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13 January 2021
An armed robbery at a warehouse provided the basis for an unfortunate – but legally interesting – recent case in the Amsterdam Court of Appeal (3 November 2020, ECLI: NL:GHAMS:2020:2933). The case concerned the theft of several expensive Audemars Piguet watches from a warehouse while in the carrier's custody.
The case raised the question of whether the carrier could be held liable for the loss of the goods and, if so, whether it could invoke the limitations of liability applicable to carriers. In this regard, the court also examined whether storage formed an independent part of the contract or whether it was absorbed into carriage.
Audemars Piguet is a wholesale manufacturer of high-value watches sold under the Audemars Piguet brand. Logistics Solutions (whose legal predecessor was involved in this case) specialises in the domestic and international transport of valuable parcels. Since 2013 Logistics Solutions has transported Audemars Piguet watches at the instruction of another Audemars Piguet entity.
On 15 November 2016 Logistics Solutions collected 11 packages from Audemars Piguet in Hoofddorp and transported the packages to its warehouse in Utrecht. The following day, the parcels were to be transported to their final destinations both in the Netherlands and abroad.
On 16 November 2016 an armed robbery took place at the warehouse. Seven parcels of watches with a total value of €993,309 were stolen: five parcels intended for Dutch consignees and two parcels intended for foreign consignees. It appeared that one of the employees of Logistics Solutions was involved in the robbery and rendered assistance to the thieves.
Audemars Piguet and its insurer initiated legal proceedings, claiming full compensation for their loss of €993,309.
The Court of Appeal held Logistics Solutions liable on the basis of a tort committed by its employee (Articles 6:170 and 6:162 of the Civil Code). The question then arose of whether Logistics Solutions was able to limit its liability. The company would be unable to do so in the event that the watches were stolen during storage rather than carriage.
Storage is governed by the Civil Code. However, contrary to carriage provisions, it contains no limitation of liability. In principle, the warehouse operator has unlimited liability.
The Court of Appeal found that no storage agreement had been established by Logistics Solutions and Audemars Piguet. Instead, the activities in the warehouse (storage, scanning and sorting) were ancillary to the transport in question and the storage element was absorbed into the transport. Thus, when the robbery had taken place, Logistics Solutions had had the parcels in its custody pursuant to a contract of carriage. Therefore, Logistics Solutions could invoke limitations of liability but not in respect of the parcels destined for the Netherlands.
This is because Dutch national law on road carriage differentiates from the Convention on the Contract for the International Carriage of Goods by Road (CMR) when it comes to breaking limitations. Under the national law on road carriage, the wilful misconduct of an employee is not sufficient to break the limitations of liability. The wilful act or omission of the company itself (or its management) is required.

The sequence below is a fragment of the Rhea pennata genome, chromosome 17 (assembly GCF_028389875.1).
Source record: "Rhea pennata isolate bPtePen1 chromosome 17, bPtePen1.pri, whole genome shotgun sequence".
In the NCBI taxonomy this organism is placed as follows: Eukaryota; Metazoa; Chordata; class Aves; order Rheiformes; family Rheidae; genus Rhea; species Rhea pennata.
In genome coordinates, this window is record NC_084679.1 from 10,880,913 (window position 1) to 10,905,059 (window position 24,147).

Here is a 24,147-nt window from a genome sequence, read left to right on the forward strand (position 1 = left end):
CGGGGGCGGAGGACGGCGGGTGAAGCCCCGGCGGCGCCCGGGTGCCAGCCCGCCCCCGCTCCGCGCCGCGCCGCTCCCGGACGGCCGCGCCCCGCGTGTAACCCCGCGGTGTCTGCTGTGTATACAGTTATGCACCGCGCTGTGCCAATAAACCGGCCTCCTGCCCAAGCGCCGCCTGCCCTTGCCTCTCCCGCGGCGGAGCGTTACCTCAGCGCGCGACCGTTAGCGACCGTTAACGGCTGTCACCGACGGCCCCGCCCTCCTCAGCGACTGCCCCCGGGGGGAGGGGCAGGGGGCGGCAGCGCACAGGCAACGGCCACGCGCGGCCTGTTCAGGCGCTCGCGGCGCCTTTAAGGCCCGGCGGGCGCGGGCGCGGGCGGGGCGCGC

This approach differs from the CMR, which governs delivery abroad, where the wilful misconduct of the carrier's agents and servants – including employees – is sufficient to break the limitation (Articles 3 and 29,2 of the CMR). In this case, the wilful misconduct of the employee of Logistics Solutions could be quite easily established, but the wilful misconduct of Logistics Solutions itself could not.
As a result, Logistics Solutions was held liable for the five parcels intended for the Dutch consignees. This charge was calculated at €3.40 per kilogram of gross weight, equal to a total of €306. However, for the two parcels intended for foreign consignees, Logistics Solutions was found to have unlimited liability and was ordered to pay the full value of €315,869.
An interesting element of this case was that the reasoning used by the court in characterising storage as part of the carriage. Pursuant to Dutch law, when characterising a specific contract, the actions of the parties take precedence over their intentions and what has been agreed. What parties do – and not what they have agreed to do – is decisive. This approach to the characterisation of specific contracts was confirmed by the Supreme Court in 2019 (ECLI:NL:HR:2019:2034).
However, in this case, it appears that the Court of Appeal looked principally at the intentions of Logistics Solutions and Audemars Piguet, rather than the actual activities.
Nonetheless, based on the actual activities, the same outcome might also be possible on the basis that the carriage absorbed the minor element of storage or, alternatively, that there was a mixed agreement containing both storage and carriage.
In order to prevent this outcome, Audemars Piguet could have attempted to stipulate, for example in a bespoke contract, that Logistics Solutions was not allowed to store the watches or, perhaps more practical, that storing the goods after a certain number of hours would no longer be classified as carriage but as storage.
Finally, the decision clearly marks the difference between Dutch national law on road carriage and the CMR when it comes to limitation of liability. It is clear that Dutch national law is much more favourable to carriers in this respect.
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